Morris Animal Foundation's Golden Retriever Lifetime Study is observing 3,000 Golden Retrievers across the United States to learn more about canine disease and cancer. Golden Retrievers are one of the most popular breeds, making up 600,000 of the 80 million dogs in the U.S.
This study, which follows the dogs from an early age until death, aims to identify genetic, environmental, and nutritional risk factors for cancer and other major health problems in dogs, such as hypothyroidism, heart disease, and arthritis. Cancer is the leading cause of death in dogs older than two years, according to Morris Animal Foundation.
"The Golden Retriever Lifetime Study is a longitudinal, observational study, the first and largest ever attempted in veterinary medicine," said Sharon Albright, DVM CCRT. "Our primary focus is to identify risk factors for four common cancers -- hemangioscarcoma, lymphoma, mast cell tumors, and osteosarcoma."
In order to be considered for the study, the Golden Retrievers had to be purebred with a three-generation pedigree, have owners 18 years or older living in the contiguous U.S. willing to participate in the study for the lifespan of their dog, and be healthy and under two years old at the time of application.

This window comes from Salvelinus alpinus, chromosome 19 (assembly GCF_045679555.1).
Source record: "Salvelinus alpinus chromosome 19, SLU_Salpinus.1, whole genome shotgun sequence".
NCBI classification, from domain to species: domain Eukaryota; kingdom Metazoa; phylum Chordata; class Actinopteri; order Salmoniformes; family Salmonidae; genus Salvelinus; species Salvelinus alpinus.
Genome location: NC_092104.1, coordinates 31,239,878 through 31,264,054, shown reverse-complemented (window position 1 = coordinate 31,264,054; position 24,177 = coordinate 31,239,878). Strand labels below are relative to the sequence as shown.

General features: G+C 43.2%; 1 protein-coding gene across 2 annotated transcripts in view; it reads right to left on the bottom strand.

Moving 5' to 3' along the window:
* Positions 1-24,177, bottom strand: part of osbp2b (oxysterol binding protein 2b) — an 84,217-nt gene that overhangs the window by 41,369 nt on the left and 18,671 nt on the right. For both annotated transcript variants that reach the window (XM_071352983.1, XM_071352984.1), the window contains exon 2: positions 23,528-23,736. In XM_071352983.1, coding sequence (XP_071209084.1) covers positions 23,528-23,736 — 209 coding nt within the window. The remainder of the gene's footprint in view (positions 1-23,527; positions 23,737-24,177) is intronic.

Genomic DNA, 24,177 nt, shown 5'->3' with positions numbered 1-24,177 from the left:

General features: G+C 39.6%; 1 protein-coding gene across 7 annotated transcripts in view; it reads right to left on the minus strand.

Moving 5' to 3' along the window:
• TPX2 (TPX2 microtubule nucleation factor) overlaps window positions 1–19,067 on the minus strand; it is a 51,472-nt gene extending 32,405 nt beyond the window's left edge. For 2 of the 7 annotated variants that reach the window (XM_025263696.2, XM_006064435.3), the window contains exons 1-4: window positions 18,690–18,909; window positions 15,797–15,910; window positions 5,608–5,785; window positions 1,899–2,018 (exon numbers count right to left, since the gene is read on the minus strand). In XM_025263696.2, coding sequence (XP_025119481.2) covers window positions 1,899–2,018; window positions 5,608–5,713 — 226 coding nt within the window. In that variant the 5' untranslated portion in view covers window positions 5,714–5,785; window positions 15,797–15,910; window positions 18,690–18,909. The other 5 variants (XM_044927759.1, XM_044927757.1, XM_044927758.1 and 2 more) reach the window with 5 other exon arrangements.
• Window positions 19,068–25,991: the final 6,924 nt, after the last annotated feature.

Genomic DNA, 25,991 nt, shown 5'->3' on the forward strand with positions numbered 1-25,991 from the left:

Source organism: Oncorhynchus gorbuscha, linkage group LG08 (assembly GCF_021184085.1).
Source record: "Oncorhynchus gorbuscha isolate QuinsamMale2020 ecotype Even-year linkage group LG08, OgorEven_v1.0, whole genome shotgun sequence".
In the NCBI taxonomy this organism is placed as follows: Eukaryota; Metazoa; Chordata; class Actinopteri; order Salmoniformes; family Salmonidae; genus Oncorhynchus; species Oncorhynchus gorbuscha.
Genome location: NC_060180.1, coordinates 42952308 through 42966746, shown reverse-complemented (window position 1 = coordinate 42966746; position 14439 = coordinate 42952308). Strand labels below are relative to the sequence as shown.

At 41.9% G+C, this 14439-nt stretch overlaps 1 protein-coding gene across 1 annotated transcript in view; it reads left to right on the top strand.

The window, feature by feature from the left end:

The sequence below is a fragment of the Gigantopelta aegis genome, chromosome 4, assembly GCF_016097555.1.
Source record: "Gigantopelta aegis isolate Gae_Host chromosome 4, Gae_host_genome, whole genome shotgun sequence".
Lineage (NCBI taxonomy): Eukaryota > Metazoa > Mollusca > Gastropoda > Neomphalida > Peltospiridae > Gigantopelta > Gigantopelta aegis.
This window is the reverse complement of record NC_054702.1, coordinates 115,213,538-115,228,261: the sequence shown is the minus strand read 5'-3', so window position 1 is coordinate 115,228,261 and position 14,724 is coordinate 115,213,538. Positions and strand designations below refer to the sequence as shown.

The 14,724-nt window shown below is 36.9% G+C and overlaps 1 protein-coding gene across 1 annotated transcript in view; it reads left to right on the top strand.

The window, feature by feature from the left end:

Participating dogs will take annual physical exams and clinical pathology tests with their veterinarian. The owners must microchip their dogs, take them in for examinations and sample collections (blood, urine, feces, hair, and toenail clippings), and complete questionnaires that evaluate environmental, nutritional, and lifestyle factors that are associated with cancer and other diseases.
In addition to health research, this study has already returned some interesting findings about the dogs' lifestyles. For example, 76 percent of these dogs share their homes with another animal, and only 21 percent slept in the bed during year 1 of the study, possibly due to house or crate training at their young age. 34 percent of owners supplement their dog's diet with fruit.
"Neutered males are most likely to get into trouble, being 1.5 times more likely to eat something foreign than intact males or spayed females," Albright said about the other information to come from the study. "Thus far we have 92 reports of foreign body ingestion -- 3 percent of our cohort. Intact females seem to be least problematic, only half as likely to eat something foreign compared to the neutered males."
More information will be made available to the public as the study progresses, and affiliates aim to put it toward better prevention, diagnosis, and treatment of not only dogs' cancers and diseases, but the cancers and diseases in animals in general.
"We can see that there will be health risk or benefit that we can extrapolate from this study to other dog breeds or even to other animals," David Haworth, DVM, PhD, President/CEO of Morris Animal Foundation said in a press release. He believes that the study will lead to "new areas of scientific inquiry both in veterinary and in human medicine."
The study is sponsored by The Morris Family Foundation, The Blue Buffalo Foundation for Cancer Research, Petco, Zoetis and VCA Antech, Inc., the Golden Retriever Foundation, the Hadley and Marion Stuart Foundation, and Mars Veterinary.
To learn more about the study, visit the Canine Lifetime Health Project's website.